If you want to be the best possible librarian you can be, you must take responsibility for your own professional development. You might feel it isn’t fair, since teachers don’t have to do this, but fair is not the issue. The only way you will get what you need is to seek it out yourself.
To stay current with constant changing world and learning how to integrate the latest trends and technology into your program, help teachers, and continue to prepare students for their future, you need to pursue relevant professional development. “Relevant” is the key term since most districts provide professional development several times a year. While these are helpful in understanding what is being required of teachers, they rarely are directly helpful to you and your program.
Your first concern is likely to be cost. Teacher PD is usually paid for by the district, but this isn’t true for librarians. However, you don’t have to let this stop you. We just have to be more creative. And the long term and professional cost of not finding ways to include this is potentially very high.
Your colleagues can often be a source of highly relevant, useful information. There are numerous Twitter Chats you can join with different themes and days and times when they are held. This Piktochart infographic has several excellent ones. For an explanation of how the chats work and brief descriptions of some (including a few from the Piktochart infographic) go to Top Twitter Hashtags for Librarians.
Library magazines such as School Library Journal frequently host webinars. They are normally held in the afternoon so may be impossible for you to attend live, but most make the archive available to listen to at a more convenient time. You can pick and choose which ones are of greatest interest to you. Since these are free, you can’t always find exactly what you want, but you may discover something you hadn’t considered.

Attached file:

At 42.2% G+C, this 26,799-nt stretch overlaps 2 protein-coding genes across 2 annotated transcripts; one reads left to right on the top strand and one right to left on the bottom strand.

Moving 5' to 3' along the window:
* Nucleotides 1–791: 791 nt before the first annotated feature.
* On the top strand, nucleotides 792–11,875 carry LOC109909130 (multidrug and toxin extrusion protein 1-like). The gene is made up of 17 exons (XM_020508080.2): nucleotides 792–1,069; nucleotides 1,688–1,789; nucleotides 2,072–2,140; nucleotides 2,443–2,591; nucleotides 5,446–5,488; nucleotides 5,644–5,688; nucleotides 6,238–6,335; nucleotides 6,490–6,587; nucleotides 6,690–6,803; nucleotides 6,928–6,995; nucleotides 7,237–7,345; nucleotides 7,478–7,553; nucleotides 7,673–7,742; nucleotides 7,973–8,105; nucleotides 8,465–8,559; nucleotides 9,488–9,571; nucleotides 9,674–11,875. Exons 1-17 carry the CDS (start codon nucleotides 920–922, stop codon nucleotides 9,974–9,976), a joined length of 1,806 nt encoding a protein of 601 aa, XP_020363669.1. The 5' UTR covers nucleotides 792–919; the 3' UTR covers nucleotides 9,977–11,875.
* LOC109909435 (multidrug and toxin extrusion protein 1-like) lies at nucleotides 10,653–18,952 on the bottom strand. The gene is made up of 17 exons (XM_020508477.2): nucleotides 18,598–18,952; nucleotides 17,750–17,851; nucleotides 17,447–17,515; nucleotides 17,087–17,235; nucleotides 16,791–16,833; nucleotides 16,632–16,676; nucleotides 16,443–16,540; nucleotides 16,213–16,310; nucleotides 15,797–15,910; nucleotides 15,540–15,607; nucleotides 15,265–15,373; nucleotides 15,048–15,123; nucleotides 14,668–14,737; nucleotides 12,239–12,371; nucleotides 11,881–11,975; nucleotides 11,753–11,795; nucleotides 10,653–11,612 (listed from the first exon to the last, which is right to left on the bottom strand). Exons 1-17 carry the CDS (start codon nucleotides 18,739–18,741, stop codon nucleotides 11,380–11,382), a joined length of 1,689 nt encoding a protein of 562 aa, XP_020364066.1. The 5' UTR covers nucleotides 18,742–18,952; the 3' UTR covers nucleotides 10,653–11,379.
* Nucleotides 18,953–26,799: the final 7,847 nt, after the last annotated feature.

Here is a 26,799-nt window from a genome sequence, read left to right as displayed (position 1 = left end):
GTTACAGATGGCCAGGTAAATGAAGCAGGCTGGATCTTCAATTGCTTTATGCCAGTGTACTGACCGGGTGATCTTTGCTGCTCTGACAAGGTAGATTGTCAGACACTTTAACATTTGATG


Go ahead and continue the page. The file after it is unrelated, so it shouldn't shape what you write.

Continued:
AASL offers some free webinars through their eC0LLAB page. For example you can choose “A 21st-Century Approach to School Librarian Evaluation” or “A School Librarian’s Role in Preventing Sexting & Cyberbullying.” Two excellent possibilities are the ones on the 2015 “Best Apps for Teaching & Learning”, and “Best Websites for Teaching & Learning.” The webinars discuss some of the winners for the year and give you great ideas to use with your teachers and students.
Occasionally a publisher hosts a webinar. These are always free, but obviously they have a product to sell. It doesn’t mean the webinar isn’t worthwhile. If you are curious about the product, it’s no different from seeing a presentation at a conference.
Quality PD at a Range of Prices
The best source for relevant professional development comes from your state and national library associations. In addition to the free webinars AASL offers, they also have online asynchronous e-courses. The AASL e-Academy offers a number of options. A four-week course is $119 for members, $245 for non-members, and $95 for student AASL members. Courses are offered on a rotating basis, so if one you are interested in is not being offered in the near future, you can contact Jennifer Habley at AASL and she will let you know when it will be scheduled again.
ALA editions offers e-learning in the following areas: Computing, Technology, & Web Design; Copyright; Management; Programming, Outreach, Marketing and Customer Service; Personal Development; Reference; Cataloging and Metadata; Collection Development; and Information Literacy and Library Instruction. These are all connected to books published by ALA and part of the cost is for an e-book that goes along with the course. For example under Personal Development you can see a course I am teaching “Being Indispensable: A School Librarian’s Guide to Proving Your Value and Keeping Your Job” which is a 6-week asynchronous course and will start on July 18. Prices vary from one to the other, but this course is $195. I am currently teaching one on New on the Job and it is $245.